"Cool, thanks man."
Corvas and Ben met each other at Get Awesome Fest 4 in June, they rocked out to Japandi together. Corvas is older than Ben, a senior at Santa Fe High, and spends a large percentage of his free time volunteering for moveon.org in preparation for the 2008 elections. Corvas pulls up to the dog park in his '85 Camry, blasting the new Animal Collective and honking his horn.
"Get in homey! Smoke me down already!" Corvas sticks his head out the window and yells. Ben laughs and sits down in the passenger seat.
"Did you listen to this album yet?" Corvas asks, pointing to his CD player.
"Yeah, actually I just started listening to it tonight and my dad interrupted me."
Ben loads a bowl, still rattled by his conversation with Scott.
"Here man," handing Corvas the piece, "I don't really wanna smoke anymore 'cuz I don't wanna be superblazed when I get home."
Corvas rips the pipe a few times. The two sit in silence listening to "Strawberry Jam".
"Hey, open the glove box and check out this new bumper sticker I got."
The bumper sticker reads, "Problems Cannot Be Solved By Those Who Created Them," and Ben thinks about the statement. Ben thinks about the problems, he thinks about those who created them, and he places the bumper sticker back into the glove box.
"That's so true," Ben says as Corvas takes another hit.
"Hey, so Zozobra is coming up real soon, any chance we can have a party at your parents' house?" Corvas asks.
"No way," Ben replies.
"Absolutely no way? Like, you-don't-even-want-to-try-'n- plot-something-no way?"
"When is it?"
"Not this Thursday but the next."
"Does that happen to be on or around September 5th?"
"Yeah, it's the 6th, why?" Corvas asks intrigued.
"Oh shitâ€¦oh oh oh shit oh shit!"
"What man, what?"
"My parents will be gone that Thursday! They're flying to Scotland on the 5th for some big announcement regarding environmentally-friendly helicopter paint!"
"Environmentally-friendly helicopter paint?!" Corvas is blazed.
"Yeah, long story, point being: they're totally gonna be gone next Thursday!"
"So we can party then?!" Corvas assures.
"Yeah, yeah, fuck yeah we'll party!"
After discussing the possibility of hiring someone to look over the house, Scott and Roxanne decide that Ben is old enough to be given responsibility and expectations. Plus, Ben's social life had never been very active in the past, so there was no reason for his parents to conceive of any major issue.
Zozo-Thursday arrives and the buzz has already begun traveling across campus. Corvas and Ben meet up for lunch outside the Business Center and Ben is starting to realize the gravity of this party.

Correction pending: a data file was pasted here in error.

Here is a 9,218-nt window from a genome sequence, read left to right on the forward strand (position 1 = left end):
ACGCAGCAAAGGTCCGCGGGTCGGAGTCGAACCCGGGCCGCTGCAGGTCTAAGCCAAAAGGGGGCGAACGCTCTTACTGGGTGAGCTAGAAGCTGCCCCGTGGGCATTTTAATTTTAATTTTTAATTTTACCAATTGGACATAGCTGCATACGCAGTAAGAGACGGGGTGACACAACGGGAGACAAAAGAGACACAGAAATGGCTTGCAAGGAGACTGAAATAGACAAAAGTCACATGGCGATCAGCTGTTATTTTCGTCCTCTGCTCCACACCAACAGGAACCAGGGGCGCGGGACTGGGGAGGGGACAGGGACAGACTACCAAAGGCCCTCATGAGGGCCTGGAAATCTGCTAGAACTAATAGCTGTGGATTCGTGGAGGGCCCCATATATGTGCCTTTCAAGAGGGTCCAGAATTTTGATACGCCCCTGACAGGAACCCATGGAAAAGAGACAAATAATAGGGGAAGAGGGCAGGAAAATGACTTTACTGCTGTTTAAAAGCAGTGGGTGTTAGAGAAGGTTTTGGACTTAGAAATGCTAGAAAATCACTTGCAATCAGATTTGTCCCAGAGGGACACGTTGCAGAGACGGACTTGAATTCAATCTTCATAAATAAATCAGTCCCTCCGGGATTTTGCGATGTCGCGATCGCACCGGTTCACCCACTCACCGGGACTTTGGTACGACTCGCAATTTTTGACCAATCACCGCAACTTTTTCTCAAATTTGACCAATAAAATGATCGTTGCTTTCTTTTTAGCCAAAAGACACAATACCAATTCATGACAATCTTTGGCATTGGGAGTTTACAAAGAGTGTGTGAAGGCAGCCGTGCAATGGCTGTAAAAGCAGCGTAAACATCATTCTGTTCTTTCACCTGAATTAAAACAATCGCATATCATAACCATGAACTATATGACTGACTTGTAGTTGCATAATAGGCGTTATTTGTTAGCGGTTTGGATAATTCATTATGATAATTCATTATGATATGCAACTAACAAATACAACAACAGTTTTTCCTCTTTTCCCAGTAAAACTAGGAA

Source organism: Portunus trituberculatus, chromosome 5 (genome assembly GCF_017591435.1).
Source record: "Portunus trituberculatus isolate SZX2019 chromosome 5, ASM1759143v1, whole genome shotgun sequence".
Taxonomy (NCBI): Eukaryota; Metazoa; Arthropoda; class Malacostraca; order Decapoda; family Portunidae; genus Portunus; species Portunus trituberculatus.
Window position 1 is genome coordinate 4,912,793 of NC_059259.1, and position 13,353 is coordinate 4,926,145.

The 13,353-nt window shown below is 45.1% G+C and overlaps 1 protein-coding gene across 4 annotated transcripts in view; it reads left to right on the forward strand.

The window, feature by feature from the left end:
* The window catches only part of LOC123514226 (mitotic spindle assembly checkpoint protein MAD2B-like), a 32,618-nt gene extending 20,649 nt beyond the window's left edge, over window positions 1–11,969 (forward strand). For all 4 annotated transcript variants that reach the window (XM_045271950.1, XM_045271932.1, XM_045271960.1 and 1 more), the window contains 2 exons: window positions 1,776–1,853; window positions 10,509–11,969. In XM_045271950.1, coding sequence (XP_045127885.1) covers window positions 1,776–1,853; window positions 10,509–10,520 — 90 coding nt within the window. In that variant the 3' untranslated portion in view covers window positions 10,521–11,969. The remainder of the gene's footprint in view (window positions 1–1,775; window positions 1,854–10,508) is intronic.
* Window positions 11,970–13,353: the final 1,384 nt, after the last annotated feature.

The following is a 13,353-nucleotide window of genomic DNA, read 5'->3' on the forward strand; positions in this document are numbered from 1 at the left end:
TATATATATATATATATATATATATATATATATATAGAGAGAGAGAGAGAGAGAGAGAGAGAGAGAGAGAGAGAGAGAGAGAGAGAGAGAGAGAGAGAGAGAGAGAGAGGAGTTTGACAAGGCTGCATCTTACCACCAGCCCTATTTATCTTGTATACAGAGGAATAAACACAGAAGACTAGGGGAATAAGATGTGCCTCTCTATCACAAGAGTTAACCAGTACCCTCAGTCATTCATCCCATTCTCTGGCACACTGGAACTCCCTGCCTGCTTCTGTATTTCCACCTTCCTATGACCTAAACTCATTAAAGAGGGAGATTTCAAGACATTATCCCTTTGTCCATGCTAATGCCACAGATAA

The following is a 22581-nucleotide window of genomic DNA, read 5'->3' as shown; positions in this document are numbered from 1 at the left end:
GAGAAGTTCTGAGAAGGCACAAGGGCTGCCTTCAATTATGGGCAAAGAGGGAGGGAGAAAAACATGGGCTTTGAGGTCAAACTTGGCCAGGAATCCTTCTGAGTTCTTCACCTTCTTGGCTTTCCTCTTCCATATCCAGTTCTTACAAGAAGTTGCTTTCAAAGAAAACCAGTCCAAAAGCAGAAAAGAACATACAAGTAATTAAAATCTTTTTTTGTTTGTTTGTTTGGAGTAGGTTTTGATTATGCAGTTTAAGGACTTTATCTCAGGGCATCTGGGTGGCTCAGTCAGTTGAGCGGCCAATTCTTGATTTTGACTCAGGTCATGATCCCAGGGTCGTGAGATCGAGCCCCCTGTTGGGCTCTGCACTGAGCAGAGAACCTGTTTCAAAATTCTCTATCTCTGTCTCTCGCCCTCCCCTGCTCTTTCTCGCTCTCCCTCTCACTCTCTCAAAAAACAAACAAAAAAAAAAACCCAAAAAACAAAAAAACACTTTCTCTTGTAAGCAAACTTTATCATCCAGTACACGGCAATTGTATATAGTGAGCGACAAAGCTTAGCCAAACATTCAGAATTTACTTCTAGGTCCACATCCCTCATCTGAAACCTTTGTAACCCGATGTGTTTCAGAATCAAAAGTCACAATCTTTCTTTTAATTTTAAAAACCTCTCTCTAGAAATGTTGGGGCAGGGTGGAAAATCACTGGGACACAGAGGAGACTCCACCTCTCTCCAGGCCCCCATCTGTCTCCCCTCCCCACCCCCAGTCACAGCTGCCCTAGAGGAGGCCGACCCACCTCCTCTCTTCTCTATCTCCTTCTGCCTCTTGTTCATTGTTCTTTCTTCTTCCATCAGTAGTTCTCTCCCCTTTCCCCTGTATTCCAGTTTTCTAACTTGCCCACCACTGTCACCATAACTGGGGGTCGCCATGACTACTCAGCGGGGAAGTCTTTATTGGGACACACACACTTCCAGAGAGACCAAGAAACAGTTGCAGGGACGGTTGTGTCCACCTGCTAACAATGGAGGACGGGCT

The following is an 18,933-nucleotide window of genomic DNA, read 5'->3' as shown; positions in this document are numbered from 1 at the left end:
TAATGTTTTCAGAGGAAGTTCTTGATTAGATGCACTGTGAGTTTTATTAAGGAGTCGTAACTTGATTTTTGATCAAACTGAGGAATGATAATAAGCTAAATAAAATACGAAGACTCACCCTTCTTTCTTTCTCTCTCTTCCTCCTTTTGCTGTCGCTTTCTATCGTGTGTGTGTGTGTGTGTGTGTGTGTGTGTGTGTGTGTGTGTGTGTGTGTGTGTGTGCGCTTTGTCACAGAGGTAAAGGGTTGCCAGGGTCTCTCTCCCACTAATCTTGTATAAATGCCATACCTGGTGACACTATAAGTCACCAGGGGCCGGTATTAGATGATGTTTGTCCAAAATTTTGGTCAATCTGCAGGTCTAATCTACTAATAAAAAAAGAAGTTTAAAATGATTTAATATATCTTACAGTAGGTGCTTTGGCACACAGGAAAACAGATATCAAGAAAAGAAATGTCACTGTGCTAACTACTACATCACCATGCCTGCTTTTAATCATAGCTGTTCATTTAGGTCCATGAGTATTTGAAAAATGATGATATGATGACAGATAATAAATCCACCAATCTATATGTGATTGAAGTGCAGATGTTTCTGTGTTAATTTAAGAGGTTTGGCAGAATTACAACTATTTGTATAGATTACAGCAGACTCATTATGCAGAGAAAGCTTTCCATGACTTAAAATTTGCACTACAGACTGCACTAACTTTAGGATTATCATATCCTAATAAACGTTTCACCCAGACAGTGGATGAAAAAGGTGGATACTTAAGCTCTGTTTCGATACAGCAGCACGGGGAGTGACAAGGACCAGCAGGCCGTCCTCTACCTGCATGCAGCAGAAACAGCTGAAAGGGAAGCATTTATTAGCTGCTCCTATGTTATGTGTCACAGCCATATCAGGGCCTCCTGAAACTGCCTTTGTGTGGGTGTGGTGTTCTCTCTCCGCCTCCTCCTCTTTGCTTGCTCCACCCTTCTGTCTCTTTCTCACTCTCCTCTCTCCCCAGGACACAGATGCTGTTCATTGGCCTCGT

"How big is this party gonna be?"
"Oh I dunno man, probably pretty big. Why, are you worried? Cause if you are, you shouldn't be. God has placed you in the position to grab hold of Santa Fe's teenage social scene by the throat. You may not know this yet, but this party is gonna change your life, in a good way." Corvas considers this party a huge stepping stone in his mentorship of Ben.
"Just as long as people behave themselves and don't break anything."
Corvas and Ben walk down to the field nearing sundown and head directly for 2nd base. A large group of kids that Ben doesn't recognize begin talking to him as if they've known him for years.
The lights shut off and Zozobra starts to groan. "Burn Him" chants start at 2nd base and wave their way across the field. Ben looks around at his surroundings, looks up at Corvas and Corvas looks down and smiles. Ben smiles and starts yelling "Burn Him" at the top of his lungs.
The fireworks conclude and the hugging begins. Ben receives more hugs in five minutes than he received throughout his entire childhood. Everyone is talking about the party.
"Yeah, yeah, we can head up there now if you want, do you wanna follow me? It's like 5 minutes walking distance from here."
And before he knows it, Ben is leading a group of fifty kids through the field, all of whom are on their cell phones calling everyone they know to jump on the party train.
Ben unlocks the back door, uncovers the hot tub, cleans up some dog shit, and tells everyone to make themselves at home. On the kitchen table sits assorted liquors and appropriate mixers.
"Lets get some jams goin'!" Corvas says.
Ben runs into his house and puts on LCD Soundsystem, the bass thumps banging through the packed rooms of underage kids. A round of Patron is poured for a group of kids in the kitchen. "Cheers, to Ben, for supplying this house. VIVA LA FIESTA!!"
"QUE VIVA!!" in mass-unison.
The night is madness for Ben. He drinks and has an amazing conversation with a new friend, drinks again and smokes a cigarette with a hot girl, drinks again and entertains a group of upperclassmen with stories of his parents' stupidity. The house fills up rapidly, shoulder to shoulder through most of the rooms. Couples begin to find back bedrooms, a group of fifteen has squeezed into the hot tub. Ben is drunk and high, just escaped from a bathroom blunt cipher and he stumbles out towards the living room where a kid's about to backflip off his parents' couch.
"Wait!" Ben says loudly. "Never mind." And the kid backflips, his heel hitting Corvas' chest. Corvas falls backwards and his head hits the outstretched hand of Max Bill's sculpture, snapping it at the wrist.
"Corvas!! What the fuck dude!! You fucking snapped her hand off!"
"I'm so sorry man, it was an accident, I can fix it."
"It's one-of-a kind man! It was a gift to my parents when I was born!"